Safeguard Security has urged members of the public to be vigilant, in the light of an escalation in crime, including muggings that have taken place in broad daylight, over the last six months.
It has also urged people to help safeguard their own communities by reporting anything suspicious.
“Crime has really escalated over the last half of this year. Regrettably we all need to be more vigilant as we go about our lives,” Safeguard Alarms managing director Reason Chitiva said this week.
“There have been instances of people being mugged while out walking. Incidents of smash and grab from vehicles have become more common. In some cases lives have been lost,” he said.
He said an excellent security tool was Safeguard’s SOS app, which existing Safeguard rapid response customers could download on their cellphones for free.
It was useful not only for summoning assistance in the event of a security threat but for obtaining help in any emergency, including a medical emergency.
“People generally have their cellphones on them all the time and so can use the SOS app to seek assistance wherever they are,” he said.
When the app is opened there is a choice of three panic buttons, one for a security emergency, one for a medical emergency and one for roadside assistance or any other emergency.
“When one of the apps is pressed, Safeguard will phone back for further information. It will dispatch a rapid response team in a security emergency and arrange an ambulance in a medical emergency. In other emergencies, it will contact a service provider on the client’s behalf.
The app pinpoints the user’s location via Global Positioning System (GPS). The information the user has registered on the app, such as vehicle registration numbers and medical history, further help Safeguard and other services to respond effectively.
In a medical emergency Safeguard provides assistance through its partnership with Ace Air and Ambulance in Harare, Bulawayo and Victoria Falls. It has other partners in other centres.
It will arrange for an ambulance for those registered for the app in a medical emergency wherever they happen to be in any of the major centres and for anyone who has a medical emergency at the client’s premises.
Information on the app about the client’s medical aid and medical history is made available to the responding ambulance.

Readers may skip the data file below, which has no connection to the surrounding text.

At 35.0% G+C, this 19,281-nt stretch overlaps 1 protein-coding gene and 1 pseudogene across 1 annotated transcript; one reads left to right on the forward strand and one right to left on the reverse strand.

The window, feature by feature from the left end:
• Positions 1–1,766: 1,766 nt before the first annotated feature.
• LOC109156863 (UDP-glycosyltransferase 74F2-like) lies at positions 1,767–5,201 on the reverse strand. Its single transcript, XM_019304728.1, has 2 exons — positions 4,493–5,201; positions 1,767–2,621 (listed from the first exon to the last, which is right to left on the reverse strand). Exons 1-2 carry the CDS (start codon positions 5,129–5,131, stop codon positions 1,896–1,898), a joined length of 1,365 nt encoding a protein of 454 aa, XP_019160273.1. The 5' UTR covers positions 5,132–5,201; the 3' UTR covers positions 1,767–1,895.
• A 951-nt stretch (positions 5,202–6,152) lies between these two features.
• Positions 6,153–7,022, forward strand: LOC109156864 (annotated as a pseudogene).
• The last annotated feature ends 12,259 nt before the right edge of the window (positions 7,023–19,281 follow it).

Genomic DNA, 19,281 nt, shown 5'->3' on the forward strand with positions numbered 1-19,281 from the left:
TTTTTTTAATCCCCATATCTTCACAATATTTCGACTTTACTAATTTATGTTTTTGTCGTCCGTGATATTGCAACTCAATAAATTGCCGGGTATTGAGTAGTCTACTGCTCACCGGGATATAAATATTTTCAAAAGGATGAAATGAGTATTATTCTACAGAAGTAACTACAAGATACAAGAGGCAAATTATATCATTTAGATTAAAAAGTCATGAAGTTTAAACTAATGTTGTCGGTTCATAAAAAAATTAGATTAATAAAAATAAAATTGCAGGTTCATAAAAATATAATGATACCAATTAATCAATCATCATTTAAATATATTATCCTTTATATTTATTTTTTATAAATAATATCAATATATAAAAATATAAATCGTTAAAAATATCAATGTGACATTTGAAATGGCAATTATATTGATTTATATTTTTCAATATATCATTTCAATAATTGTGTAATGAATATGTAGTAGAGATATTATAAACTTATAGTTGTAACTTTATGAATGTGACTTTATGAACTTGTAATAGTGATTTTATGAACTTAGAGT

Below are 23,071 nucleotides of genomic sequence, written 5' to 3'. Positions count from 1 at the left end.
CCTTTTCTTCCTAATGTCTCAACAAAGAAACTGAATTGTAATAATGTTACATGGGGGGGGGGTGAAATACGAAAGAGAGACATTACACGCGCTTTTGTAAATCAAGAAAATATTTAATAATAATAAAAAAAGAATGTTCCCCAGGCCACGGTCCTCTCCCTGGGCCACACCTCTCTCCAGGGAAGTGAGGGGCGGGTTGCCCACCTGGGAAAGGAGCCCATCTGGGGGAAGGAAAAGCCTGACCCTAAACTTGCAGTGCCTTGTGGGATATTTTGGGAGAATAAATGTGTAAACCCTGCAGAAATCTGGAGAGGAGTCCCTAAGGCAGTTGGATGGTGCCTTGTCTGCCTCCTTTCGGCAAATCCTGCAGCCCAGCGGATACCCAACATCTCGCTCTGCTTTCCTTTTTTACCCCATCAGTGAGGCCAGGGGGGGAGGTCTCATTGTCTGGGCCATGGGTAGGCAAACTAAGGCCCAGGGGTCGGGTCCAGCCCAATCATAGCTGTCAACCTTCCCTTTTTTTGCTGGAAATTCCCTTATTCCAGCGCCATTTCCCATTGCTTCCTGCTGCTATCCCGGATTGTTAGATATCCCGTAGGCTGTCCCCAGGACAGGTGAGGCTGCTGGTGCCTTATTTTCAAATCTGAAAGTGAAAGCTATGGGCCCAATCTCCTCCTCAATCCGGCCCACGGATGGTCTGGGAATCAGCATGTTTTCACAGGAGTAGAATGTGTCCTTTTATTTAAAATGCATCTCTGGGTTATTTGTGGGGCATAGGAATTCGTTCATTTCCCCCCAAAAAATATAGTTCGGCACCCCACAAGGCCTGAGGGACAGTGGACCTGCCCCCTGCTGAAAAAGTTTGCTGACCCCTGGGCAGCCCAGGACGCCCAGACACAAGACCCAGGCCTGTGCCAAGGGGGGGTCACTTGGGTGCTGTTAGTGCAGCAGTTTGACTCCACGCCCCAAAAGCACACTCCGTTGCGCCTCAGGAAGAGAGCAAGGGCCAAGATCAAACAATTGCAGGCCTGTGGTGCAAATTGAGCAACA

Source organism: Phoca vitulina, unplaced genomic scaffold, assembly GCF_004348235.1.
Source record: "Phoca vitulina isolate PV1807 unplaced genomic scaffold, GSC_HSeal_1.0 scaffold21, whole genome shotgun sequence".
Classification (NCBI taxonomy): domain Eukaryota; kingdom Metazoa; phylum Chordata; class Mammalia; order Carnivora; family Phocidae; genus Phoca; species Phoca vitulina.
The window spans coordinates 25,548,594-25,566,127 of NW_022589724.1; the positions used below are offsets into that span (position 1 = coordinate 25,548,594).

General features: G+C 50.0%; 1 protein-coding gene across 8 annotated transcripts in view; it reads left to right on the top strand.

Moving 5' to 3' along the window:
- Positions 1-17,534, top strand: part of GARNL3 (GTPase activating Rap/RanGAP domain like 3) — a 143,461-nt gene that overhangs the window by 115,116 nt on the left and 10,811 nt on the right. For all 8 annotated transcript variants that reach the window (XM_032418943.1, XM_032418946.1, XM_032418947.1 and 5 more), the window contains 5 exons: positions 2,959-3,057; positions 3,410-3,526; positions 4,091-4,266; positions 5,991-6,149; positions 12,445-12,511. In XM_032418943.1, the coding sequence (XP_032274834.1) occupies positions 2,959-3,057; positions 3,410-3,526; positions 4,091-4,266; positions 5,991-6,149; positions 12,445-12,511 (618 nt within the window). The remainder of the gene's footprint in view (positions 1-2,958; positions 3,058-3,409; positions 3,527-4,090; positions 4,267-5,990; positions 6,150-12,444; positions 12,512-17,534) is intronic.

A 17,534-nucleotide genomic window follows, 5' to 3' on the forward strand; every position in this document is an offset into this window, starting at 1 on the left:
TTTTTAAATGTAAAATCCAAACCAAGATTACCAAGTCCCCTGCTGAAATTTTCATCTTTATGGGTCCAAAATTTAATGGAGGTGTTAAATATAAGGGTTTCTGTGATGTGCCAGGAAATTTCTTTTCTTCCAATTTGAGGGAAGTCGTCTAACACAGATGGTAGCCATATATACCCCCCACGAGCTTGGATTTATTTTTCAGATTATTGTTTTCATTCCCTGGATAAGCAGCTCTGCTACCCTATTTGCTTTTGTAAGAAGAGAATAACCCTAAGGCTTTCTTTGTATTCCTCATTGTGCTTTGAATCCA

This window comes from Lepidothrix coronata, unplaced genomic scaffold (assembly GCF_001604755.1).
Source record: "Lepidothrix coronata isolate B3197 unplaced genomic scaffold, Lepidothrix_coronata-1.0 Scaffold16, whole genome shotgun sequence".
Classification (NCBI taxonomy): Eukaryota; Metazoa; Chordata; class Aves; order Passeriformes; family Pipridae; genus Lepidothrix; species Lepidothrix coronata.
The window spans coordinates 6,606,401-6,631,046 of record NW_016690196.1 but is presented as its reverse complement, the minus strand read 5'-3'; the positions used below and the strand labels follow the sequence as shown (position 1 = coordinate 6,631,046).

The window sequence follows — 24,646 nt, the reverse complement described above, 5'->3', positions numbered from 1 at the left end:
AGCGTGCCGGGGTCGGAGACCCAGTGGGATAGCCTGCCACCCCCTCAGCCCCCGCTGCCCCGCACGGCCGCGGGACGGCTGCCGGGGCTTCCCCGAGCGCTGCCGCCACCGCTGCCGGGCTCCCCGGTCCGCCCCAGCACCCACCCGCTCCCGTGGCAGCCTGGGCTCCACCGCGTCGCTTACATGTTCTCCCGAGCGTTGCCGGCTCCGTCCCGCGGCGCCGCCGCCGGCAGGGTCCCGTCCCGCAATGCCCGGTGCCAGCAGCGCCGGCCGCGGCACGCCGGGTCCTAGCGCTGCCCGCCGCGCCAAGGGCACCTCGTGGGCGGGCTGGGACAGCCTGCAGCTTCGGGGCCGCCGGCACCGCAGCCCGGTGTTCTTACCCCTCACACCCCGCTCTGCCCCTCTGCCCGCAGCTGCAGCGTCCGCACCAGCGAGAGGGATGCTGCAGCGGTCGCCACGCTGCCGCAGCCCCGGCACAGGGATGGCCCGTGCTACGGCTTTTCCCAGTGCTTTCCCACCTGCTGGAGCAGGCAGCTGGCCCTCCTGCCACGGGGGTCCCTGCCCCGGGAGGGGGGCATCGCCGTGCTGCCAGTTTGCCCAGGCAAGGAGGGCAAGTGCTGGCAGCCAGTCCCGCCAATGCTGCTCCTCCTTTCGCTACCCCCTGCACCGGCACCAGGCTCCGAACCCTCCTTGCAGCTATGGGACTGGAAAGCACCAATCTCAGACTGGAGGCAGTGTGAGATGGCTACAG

As a back-up to the ethical requirement for hospitals to treat those in need of lifesaving medical treatment, Safeguard has an agreement with Healthpoint in Harare whereby it guarantees payment for the first 24 hours of such treatment of clients brought into its emergency rooms by Ace Ambulance.
“We are grateful to the Healthpoint team and are working on similar back-up solutions for other areas,” Mr Chitiva said.
He said it was now possible for users to register their visitors temporarily for the app. This would be particularly reassuring for visitors from outside the country who might be apprehensive about their safety or what to do in a medical emergency.
They would be registered for the period they were in the country and disconnected from the app once they leave. However, the visitor would have to pay for services, such as ambulance services, provided as a result of using the app.
“People need to be security conscious. They need to be aware of what is happening around them, so that they are less susceptible to being robbed. Robberies are occurring not only at night but even in broad daylight,” Mr Chitiva said.
“We can all help our communities become more secure by reporting any suspicious activity. Make use of our response service by reporting suspicious activities to it so it can investigate them. If you see something, say something,” he said.
He said Safeguard response vehicles were carrying out routine vehicle patrols in some areas where there had been an upsurge in crime as a deterrent measure, to reduce the likelihood of crimes in these areas.